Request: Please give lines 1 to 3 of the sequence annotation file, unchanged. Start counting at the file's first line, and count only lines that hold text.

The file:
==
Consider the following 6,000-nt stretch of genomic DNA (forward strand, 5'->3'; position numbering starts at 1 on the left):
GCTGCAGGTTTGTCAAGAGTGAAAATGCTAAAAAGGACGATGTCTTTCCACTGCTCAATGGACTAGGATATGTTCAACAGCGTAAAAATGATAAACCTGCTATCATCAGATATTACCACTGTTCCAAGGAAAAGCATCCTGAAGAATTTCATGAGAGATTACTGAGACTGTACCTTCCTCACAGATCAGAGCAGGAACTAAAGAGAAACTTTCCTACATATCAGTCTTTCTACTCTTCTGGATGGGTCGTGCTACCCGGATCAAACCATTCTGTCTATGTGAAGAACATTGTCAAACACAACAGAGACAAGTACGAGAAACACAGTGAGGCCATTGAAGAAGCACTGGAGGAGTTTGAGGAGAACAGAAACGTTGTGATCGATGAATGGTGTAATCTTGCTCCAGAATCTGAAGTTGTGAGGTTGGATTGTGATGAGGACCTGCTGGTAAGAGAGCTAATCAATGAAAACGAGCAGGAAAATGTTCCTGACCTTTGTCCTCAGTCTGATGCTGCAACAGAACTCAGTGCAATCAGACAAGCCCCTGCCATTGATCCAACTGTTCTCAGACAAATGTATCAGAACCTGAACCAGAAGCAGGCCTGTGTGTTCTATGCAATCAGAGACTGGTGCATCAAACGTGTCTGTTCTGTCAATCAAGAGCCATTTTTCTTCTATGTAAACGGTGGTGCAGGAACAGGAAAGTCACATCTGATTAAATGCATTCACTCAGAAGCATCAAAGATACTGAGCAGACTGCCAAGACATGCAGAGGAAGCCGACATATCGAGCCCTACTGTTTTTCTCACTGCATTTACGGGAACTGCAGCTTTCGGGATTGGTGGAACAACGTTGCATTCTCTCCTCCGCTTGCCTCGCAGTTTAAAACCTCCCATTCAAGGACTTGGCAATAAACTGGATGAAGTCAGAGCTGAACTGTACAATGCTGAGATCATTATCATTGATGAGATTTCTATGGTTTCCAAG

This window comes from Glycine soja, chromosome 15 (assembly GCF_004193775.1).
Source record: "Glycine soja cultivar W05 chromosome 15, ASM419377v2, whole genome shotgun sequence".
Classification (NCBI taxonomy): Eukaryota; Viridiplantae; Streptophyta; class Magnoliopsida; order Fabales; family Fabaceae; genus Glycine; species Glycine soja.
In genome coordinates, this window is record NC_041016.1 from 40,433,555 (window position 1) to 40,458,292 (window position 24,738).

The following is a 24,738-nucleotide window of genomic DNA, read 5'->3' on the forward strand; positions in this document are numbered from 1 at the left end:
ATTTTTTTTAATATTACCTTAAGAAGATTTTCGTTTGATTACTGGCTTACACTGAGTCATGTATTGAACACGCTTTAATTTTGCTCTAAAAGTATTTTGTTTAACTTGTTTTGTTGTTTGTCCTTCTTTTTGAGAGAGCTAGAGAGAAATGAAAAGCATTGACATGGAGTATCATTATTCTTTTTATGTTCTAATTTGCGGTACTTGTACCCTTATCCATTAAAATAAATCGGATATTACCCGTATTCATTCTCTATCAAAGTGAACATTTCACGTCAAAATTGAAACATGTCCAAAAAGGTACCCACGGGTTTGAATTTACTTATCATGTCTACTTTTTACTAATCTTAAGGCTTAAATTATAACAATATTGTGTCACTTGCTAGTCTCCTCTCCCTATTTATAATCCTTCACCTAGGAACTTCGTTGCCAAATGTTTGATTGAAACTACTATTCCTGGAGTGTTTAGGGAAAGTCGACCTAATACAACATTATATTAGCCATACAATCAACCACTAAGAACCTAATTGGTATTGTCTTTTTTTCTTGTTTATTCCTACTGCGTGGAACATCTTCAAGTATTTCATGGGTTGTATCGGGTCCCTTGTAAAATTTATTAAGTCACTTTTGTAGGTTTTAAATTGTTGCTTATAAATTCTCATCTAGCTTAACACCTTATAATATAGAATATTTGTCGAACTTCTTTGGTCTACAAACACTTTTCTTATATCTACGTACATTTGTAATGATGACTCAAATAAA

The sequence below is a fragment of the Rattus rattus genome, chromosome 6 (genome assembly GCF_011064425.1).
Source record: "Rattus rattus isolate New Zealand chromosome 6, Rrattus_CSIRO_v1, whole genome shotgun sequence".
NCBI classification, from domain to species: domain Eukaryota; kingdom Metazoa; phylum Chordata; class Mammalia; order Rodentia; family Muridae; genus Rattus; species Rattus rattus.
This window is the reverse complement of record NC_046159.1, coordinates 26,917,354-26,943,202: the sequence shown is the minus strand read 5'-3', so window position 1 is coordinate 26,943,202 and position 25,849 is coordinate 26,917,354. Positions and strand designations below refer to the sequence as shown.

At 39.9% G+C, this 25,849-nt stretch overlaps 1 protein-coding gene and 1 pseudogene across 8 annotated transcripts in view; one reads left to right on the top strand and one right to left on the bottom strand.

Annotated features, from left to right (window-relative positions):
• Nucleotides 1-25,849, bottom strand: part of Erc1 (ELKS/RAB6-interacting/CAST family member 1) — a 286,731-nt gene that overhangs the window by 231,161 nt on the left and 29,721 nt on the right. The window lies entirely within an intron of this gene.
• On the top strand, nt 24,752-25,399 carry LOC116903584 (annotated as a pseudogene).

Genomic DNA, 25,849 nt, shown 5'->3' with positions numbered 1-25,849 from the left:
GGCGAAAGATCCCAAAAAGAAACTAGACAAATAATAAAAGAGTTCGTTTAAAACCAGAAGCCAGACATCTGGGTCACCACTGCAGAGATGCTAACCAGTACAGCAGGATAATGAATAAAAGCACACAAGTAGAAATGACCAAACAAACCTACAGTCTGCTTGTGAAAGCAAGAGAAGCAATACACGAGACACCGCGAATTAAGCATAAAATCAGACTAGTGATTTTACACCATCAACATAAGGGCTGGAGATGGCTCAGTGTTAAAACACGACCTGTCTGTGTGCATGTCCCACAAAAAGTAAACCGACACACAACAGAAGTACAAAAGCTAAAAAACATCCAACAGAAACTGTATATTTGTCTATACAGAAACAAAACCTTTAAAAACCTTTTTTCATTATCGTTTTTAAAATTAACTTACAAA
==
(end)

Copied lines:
Consider the following 6,000-nt stretch of genomic DNA (forward strand, 5'->3'; position numbering starts at 1 on the left):
GCTGCAGGTTTGTCAAGAGTGAAAATGCTAAAAAGGACGATGTCTTTCCACTGCTCAATGGACTAGGATATGTTCAACAGCGTAAAAATGATAAACCTGCTATCATCAGATATTACCACTGTTCCAAGGAAAAGCATCCTGAAGAATTTCATGAGAGATTACTGAGACTGTACCTTCCTCACAGATCAGAGCAGGAACTAAAGAGAAACTTTCCTACATATCAGTCTTTCTACTCTTCTGGATGGGTCGTGCTACCCGGATCAAACCATTCTGTCTATGTGAAGAACATTGTCAAACACAACAGAGACAAGTACGAGAAACACAGTGAGGCCATTGAAGAAGCACTGGAGGAGTTTGAGGAGAACAGAAACGTTGTGATCGATGAATGGTGTAATCTTGCTCCAGAATCTGAAGTTGTGAGGTTGGATTGTGATGAGGACCTGCTGGTAAGAGAGCTAATCAATGAAAACGAGCAGGAAAATGTTCCTGACCTTTGTCCTCAGTCTGATGCTGCAACAGAACTCAGTGCAATCAGACAAGCCCCTGCCATTGATCCAACTGTTCTCAGACAAATGTATCAGAACCTGAACCAGAAGCAGGCCTGTGTGTTCTATGCAATCAGAGACTGGTGCATCAAACGTGTCTGTTCTGTCAATCAAGAGCCATTTTTCTTCTATGTAAACGGTGGTGCAGGAACAGGAAAGTCACATCTGATTAAATGCATTCACTCAGAAGCATCAAAGATACTGAGCAGACTGCCAAGACATGCAGAGGAAGCCGACATATCGAGCCCTACTGTTTTTCTCACTGCATTTACGGGAACTGCAGCTTTCGGGATTGGTGGAACAACGTTGCATTCTCTCCTCCGCTTGCCTCGCAGTTTAAAACCTCCCATTCAAGGACTTGGCAATAAACTGGATGAAGTCAGAGCTGAACTGTACAATGCTGAGATCATTATCATTGATGAGATTTCTATGGTTTCCAAG

This window comes from Glycine soja, chromosome 15 (assembly GCF_004193775.1).